LITTLE VILLAGE — Chicago Public Schools officials investigating the aftermath of a controversial state test turned their attention Friday to Saucedo Scholastic Academy.
CPS spokesman Joel Hood confirmed "CPS investigators are at Saucedo," but he insisted they were "talking with teachers and school staff, not students."
Still, it rattled parents and set off alarms a day after CPS upset parents at Drummond Montessori School in Bucktown by questioning students without first seeking parental approval.
And one activist said her sources at Saucedo told her CPS investigators were "definitely" talking to students.
Cassie Creswell of the grassroots group More Than a Score said Saucedo parents had called her saying students were being questioned by CPS investigators, as was the case Thursday at Drummond.
"They've definitely pulled kids out" of classes, Creswell said.
Told that CPS said students were not being questioned, Creswell responded, "A third-grader was questioned and asked if her or his parents were paid to opt out."
"They're trying to discipline us on anything they can find," said Sarah Chambers, a special education teacher for sixth and eighth graders at the school.
Chambers said the claim that parents were influenced to opt out of the test is "ridiculous." She also said teachers were questioned about the ISATs Friday, an action Chambers believed was meant to intimidate teachers.
"Frankly, we're not scared," Chambers said. "We know that CPS, Rahm, they're just trying to bully us and trying to shut down parent voice. They don't want any parent voice."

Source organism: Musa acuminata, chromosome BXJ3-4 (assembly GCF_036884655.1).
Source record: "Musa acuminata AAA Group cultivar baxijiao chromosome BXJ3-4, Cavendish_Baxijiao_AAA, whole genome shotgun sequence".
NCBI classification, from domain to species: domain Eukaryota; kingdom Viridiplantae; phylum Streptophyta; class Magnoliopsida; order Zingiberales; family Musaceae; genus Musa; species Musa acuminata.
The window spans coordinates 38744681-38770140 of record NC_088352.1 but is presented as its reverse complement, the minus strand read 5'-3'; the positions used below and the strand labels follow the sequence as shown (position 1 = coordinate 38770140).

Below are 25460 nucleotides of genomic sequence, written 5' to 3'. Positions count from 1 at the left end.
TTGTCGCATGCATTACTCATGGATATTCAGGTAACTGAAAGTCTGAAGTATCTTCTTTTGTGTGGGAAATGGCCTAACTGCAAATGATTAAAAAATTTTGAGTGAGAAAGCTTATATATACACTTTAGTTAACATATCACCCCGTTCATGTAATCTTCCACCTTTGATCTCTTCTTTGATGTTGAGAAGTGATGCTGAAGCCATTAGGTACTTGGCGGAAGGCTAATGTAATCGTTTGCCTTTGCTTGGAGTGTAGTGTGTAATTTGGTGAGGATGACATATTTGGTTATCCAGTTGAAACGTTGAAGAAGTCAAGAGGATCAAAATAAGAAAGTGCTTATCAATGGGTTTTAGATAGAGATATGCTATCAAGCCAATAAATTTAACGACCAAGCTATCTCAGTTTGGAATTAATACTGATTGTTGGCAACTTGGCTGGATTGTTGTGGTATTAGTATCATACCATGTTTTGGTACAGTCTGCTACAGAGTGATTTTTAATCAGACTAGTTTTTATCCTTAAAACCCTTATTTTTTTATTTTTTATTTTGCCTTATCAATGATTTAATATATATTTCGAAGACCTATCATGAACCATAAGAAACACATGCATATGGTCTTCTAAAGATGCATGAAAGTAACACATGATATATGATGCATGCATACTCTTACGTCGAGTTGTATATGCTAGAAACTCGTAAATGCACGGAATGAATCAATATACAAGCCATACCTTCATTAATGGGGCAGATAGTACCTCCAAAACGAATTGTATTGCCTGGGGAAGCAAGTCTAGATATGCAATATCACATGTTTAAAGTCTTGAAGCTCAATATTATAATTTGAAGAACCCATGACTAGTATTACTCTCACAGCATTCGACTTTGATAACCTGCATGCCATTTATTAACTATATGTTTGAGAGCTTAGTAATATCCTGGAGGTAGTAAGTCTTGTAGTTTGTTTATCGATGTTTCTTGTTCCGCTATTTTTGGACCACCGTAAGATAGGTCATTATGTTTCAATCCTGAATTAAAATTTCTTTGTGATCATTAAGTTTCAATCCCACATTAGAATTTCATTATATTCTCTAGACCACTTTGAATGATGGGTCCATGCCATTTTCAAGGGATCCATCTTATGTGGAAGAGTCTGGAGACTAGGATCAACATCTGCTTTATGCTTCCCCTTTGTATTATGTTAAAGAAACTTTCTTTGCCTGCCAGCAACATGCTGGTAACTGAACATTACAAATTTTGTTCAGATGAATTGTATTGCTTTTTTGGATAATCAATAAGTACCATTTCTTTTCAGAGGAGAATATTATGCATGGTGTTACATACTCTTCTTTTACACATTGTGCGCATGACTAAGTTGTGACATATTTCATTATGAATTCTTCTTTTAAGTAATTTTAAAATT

Juanita Torres, a parent of two Saucedo students and an LSC member, said a representative from the Chicago Teachers Union notified her and other parents Friday morning that investigators were at the school.
Torres and another parent personally went to the school's office to ask the principal that their children not be interviewed. Torres said CPS investigators were inside the principal's office and also claimed she saw three students escorted into the office.
"I don't have a problem with them talking to teachers, but I have a problem with students being questioned because they're minors," Torres said through a translator. "I feel that the children are being questioned so [CPS] can word it as they want."
Parents said after word had spread about investigators coming to the school they received robocalls from the school assuring parents no students would be interviewed.
"We’ve been told they are questioning students," CTU spokeswoman Stephanie Gadlin said. "CPS is grasping at straws and, not only that, they are wasting resources on an ISAT witch hunt. Teachers will not be intimidated by these bullying tactics."
CTU spokeswoman Norine Gutekanst said, in any case, CPS was "creating havoc and this atmosphere of fear," in that "parents are very concerned that their children are going to be taken into a room with an unknown investigator and intimidated and bullied."
"We are morally outraged to learn that CPS' law department is going throughout the district interrogating our students and educators about how they came opting-out of the ISAT," said CTU President Karen Lewis. She added that the investigation was about "compliance and intimidating people."
Saucedo was one of the flash points of protests against standardized testing earlier this month, and teachers there went through with their threats not to administer the Illinois Standards Achievement Test, although at the time they faced no recriminations.
Drummond parents said they thought the CPS probing of students was based on a "witch hunt" to find teachers who had urged students to try to opt out of the test.
"They're just escalating the insanity," Creswell said Friday.
CTU officials have insisted throughout that their membership has done nothing wrong on the ISATs and have said they'll "completely defend" any teacher accused of misconduct over the test.